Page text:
Many New Yorkers have, at one time or another, worked as a waiter one of the city’s 24,000 restaurants to pay the bills — and many have been stiffed by their employers.
Sometimes, neither owners nor waiters understand the laws, so labor lawyer Louis Pechman last month launched the website WaiterPay.com outlining the complex array of rules.
“I would suspect more than half of the restaurants in New York City are either intentionally or unintentionally committing some violation of the wage and hour laws every day,” said Pechman, who has represented both sides of the industry, but gained notoriety for winning a $3.15 million settlement from Sparks Steakhouse for tip stealing.
If four-star restaurants are accused of stumbling over labor laws, “imagine what is going on in the smaller restaurants,” he said.
The Restaurant Opportunities Center is threatening to sue much-lauded Del Posto, which Mario Batali is part owner of, regarding tip misappropriation and other claims.
Batali’s rep did not respond for comment.
“Unfortunately, the labor laws in the restaurant industry tend to be complicated and a lot of honest, hardworking business owners tend to be compromised because of the complexities,” said Andrew Rigie, of the New York State Restaurant Workers Association.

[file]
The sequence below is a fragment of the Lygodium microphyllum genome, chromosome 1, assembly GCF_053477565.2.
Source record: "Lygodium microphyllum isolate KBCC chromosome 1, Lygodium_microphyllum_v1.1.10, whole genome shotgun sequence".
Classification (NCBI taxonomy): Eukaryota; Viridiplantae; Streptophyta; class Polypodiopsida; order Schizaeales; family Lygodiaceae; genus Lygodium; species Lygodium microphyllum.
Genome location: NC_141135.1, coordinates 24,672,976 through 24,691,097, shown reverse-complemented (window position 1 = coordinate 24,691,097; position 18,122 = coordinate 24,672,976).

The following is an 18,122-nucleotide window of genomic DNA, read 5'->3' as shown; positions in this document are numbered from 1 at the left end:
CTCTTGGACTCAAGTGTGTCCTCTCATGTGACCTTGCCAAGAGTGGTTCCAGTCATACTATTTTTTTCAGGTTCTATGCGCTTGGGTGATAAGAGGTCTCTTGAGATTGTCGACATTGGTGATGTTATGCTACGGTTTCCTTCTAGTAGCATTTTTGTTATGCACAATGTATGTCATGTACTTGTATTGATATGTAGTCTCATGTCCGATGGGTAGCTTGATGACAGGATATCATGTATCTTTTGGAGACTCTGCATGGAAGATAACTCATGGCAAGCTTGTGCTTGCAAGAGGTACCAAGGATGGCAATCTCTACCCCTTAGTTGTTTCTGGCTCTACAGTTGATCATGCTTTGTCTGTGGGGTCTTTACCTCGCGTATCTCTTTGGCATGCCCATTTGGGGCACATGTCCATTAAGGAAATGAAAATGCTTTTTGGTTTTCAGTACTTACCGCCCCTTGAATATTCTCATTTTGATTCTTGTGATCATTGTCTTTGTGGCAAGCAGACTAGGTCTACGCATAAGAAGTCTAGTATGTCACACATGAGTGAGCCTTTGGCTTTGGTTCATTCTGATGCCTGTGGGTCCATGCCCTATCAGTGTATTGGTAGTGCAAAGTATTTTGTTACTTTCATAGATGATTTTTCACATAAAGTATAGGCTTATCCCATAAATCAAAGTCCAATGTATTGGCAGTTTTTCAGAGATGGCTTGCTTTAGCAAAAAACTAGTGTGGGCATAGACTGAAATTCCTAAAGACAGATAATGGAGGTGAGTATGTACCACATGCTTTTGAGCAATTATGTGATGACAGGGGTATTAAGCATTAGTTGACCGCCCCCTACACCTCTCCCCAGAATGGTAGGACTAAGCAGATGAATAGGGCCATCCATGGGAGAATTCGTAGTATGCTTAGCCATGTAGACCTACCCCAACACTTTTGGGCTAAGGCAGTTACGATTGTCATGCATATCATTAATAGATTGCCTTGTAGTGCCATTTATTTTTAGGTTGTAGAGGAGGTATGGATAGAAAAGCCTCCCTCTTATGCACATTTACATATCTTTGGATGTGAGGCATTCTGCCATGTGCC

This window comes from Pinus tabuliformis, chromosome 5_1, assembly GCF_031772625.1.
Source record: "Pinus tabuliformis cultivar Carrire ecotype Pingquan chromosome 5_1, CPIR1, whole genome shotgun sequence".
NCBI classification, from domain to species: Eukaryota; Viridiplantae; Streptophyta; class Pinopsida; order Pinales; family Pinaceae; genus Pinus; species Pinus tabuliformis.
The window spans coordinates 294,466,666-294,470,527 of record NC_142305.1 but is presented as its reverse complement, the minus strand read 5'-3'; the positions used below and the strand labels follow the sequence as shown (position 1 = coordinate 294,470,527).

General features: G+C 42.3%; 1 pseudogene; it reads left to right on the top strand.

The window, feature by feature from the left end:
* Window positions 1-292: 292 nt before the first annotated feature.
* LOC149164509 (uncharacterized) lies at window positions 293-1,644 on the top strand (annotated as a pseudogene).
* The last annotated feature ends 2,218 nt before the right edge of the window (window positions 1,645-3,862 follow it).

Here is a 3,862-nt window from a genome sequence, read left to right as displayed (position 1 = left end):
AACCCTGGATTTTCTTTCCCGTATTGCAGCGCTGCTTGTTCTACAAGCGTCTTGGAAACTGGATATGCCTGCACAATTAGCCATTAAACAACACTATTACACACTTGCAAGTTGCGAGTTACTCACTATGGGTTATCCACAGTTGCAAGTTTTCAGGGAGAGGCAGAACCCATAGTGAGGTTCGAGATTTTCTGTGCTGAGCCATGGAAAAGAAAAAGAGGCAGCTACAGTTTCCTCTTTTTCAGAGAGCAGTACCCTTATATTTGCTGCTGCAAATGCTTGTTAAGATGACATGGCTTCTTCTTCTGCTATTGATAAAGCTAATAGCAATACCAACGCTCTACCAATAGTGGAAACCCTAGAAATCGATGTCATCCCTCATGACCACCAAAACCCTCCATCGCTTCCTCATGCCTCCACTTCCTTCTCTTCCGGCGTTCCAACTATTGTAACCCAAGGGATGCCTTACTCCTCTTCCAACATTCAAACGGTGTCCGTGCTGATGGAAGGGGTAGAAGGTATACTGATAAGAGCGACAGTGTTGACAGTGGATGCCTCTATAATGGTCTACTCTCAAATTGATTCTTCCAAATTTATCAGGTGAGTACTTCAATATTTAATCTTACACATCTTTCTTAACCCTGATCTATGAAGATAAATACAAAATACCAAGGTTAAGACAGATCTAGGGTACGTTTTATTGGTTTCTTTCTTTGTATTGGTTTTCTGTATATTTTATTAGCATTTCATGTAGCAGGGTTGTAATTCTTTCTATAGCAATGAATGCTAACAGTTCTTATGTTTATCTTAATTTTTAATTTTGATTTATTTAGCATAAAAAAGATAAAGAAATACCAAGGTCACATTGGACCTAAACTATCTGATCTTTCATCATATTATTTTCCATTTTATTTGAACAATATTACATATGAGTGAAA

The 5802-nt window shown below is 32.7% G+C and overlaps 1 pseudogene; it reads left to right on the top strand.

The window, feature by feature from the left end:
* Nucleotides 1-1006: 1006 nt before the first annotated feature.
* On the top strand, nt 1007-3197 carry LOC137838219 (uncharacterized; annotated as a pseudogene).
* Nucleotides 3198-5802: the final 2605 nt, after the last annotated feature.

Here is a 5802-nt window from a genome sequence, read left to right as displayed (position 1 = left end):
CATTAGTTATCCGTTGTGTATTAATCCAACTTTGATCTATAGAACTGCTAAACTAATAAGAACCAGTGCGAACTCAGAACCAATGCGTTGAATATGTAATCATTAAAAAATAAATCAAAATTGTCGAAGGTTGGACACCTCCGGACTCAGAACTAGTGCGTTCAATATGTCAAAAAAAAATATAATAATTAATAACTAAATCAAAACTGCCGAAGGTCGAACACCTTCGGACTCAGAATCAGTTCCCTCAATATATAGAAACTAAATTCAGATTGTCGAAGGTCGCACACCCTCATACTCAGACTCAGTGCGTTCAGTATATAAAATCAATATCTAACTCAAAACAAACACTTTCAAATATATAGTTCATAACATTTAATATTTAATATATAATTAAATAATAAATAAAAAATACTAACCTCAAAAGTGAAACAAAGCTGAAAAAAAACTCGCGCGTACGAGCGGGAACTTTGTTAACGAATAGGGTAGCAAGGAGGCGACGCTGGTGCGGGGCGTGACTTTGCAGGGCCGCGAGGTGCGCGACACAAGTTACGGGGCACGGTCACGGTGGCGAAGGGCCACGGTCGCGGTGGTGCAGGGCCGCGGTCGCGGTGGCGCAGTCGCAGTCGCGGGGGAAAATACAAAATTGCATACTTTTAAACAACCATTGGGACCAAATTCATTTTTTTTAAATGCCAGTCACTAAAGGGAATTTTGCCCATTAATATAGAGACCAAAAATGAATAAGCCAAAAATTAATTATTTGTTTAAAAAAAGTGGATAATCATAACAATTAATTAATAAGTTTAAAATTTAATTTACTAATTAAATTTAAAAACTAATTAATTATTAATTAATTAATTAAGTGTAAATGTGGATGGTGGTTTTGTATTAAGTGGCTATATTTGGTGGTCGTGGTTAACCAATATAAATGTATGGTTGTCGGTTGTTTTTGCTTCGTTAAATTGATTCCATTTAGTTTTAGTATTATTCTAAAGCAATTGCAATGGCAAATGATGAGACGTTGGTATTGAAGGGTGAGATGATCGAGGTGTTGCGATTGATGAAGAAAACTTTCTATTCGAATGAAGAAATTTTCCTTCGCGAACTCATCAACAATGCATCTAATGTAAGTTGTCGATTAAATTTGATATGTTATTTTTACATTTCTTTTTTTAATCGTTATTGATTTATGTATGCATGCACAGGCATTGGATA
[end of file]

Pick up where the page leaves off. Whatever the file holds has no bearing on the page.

A waitress who’s worked at a West Village cafe for five years — and asked to remain anonymous for fear of retaliation — said her boss pays her with a personal check for 20 hours a week, paying $2 an hour in cash for the rest of her hours.
“Because we were making more than $1,000 a week with tips, he assumed he didn’t need to pay us the [legal] $4.65,” she said. She’s helping Make the Road New York push for stiffer penalties for such practices.
Since the November NYC elections, MRNY members have been hard at work setting the agenda for our next mayor, City Council and citywide elected officials.
We kicked off "Talking Transition" with a low-wage worker forum and our attorneys have been staffing a Single Stop clinic around the clock at the Transition tent.
Recently, our youth joined the Transitions conversation to bring education and police reform issues into the spotlight for the new elected officials. 17-year-old youth leader Cheyanne Smith was also profiled in the New York Times for her leadership to make NYC schools more respectful, safe, and dignified places for learning.